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Campaigning in the Philippines

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Length: 363 pages8 hours

Summary

“WHEN the idea of compiling an historical account of the operations of the American forces in the Philippine Islands was conceived, the war clouds had nearly all disappeared from the horizon, and all that remained were those caused by the prospect of trouble with the insurgents, which, however, were not supposed to be serious. It was expected that the volunteer regiments would be speedily replaced by regulars, who would only be needed for policing the islands.

“It was intended, therefore, to give in this book an accurate description of the campaign, from Dewey’s great victory to the return of the volunteers, and, in addition, a brief description of the islands. It was also proposed to publish special editions of the book for each of the volunteer regiments, which would contain, in addition to the foregoing, a detailed account of the experience of the regiments from date of mustering into service as volunteers to their return to the United States. In order to obtain this information, it was found necessary to go to Manila, and consequently on December 24, 1898, MR. KARL IRVING-FAUST, to whom is due the credit of having conceived and carried into execution this work, sailed from San Francisco on the steamer Gaelic, bound for Manila via Hong Kong, with plans and prospectus for compiling such a book.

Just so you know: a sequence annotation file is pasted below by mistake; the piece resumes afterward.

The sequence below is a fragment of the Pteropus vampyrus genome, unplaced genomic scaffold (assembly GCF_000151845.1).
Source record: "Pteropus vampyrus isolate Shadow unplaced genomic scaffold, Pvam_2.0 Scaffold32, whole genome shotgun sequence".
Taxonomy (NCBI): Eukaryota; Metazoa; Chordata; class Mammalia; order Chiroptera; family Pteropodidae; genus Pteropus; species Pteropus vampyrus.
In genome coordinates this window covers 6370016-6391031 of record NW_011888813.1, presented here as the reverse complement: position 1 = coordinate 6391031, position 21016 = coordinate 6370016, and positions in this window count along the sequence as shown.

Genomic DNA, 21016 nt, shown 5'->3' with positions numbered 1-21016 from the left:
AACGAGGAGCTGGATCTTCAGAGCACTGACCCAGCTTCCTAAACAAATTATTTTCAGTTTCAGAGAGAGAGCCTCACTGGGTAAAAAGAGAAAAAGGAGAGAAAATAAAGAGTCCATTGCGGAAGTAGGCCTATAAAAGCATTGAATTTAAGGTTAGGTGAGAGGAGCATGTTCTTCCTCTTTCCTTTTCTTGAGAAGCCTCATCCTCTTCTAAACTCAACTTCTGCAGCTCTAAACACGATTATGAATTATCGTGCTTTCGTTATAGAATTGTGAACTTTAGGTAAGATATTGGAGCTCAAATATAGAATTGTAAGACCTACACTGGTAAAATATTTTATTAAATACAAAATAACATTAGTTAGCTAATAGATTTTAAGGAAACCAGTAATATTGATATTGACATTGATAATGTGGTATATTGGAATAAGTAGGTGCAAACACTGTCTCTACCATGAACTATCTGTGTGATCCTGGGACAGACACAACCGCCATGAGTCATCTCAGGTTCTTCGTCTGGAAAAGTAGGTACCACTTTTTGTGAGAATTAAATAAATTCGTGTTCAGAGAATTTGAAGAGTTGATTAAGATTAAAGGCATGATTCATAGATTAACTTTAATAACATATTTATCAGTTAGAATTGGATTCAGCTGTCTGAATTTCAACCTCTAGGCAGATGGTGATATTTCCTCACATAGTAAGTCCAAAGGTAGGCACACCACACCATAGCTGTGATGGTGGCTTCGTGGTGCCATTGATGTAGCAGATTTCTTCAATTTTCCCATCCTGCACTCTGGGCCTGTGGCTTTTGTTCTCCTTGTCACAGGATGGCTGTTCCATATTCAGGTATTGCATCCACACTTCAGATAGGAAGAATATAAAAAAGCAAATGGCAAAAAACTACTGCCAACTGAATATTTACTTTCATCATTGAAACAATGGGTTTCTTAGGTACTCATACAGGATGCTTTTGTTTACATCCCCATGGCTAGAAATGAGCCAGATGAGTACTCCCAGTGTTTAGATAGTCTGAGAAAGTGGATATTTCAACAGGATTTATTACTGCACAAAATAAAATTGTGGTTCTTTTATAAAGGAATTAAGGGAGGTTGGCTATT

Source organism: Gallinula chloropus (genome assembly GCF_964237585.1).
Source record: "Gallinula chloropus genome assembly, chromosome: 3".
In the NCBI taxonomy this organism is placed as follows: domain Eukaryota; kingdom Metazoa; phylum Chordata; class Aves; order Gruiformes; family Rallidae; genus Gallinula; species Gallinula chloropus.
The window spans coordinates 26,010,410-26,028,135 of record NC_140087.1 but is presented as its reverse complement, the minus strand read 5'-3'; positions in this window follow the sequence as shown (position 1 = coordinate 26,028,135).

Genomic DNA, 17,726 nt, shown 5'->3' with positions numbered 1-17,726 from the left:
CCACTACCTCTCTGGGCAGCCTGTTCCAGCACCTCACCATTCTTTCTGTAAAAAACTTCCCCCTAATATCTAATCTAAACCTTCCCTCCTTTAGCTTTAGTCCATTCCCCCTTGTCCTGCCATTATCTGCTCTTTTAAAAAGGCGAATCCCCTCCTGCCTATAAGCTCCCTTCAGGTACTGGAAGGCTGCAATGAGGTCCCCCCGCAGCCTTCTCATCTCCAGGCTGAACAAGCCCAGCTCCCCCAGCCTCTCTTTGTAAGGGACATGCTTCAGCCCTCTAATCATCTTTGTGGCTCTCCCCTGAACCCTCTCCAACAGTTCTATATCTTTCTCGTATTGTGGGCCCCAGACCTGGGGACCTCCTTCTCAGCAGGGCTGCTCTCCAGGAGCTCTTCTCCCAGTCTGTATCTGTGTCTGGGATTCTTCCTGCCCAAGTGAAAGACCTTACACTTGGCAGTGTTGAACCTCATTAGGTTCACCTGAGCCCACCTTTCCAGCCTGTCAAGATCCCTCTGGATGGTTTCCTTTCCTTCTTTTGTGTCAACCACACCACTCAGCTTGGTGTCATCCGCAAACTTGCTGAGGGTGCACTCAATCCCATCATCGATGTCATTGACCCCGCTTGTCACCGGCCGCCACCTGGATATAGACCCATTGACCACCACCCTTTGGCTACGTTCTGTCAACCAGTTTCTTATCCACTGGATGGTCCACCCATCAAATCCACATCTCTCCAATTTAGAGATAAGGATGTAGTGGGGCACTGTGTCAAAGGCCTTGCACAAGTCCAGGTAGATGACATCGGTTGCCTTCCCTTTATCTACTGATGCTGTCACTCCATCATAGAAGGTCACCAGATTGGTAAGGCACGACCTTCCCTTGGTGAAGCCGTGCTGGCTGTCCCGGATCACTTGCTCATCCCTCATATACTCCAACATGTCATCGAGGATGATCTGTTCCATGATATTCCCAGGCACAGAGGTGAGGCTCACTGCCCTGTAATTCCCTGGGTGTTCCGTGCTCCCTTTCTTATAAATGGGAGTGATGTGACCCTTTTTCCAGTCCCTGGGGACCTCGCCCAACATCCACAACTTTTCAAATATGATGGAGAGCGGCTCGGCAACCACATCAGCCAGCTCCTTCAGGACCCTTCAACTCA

“Arriving at Manila on February 2, 1899, it soon became apparent that the plans must be changed. Dark foreboding clouds were hanging over the city, and for more than a month there had been ominous rumors of an outbreak of hostilities Two days later the expected happened, and the real campaign of the Eighth Army Corps commenced in dead earnest.[…]”

Richly illustrated throughout.

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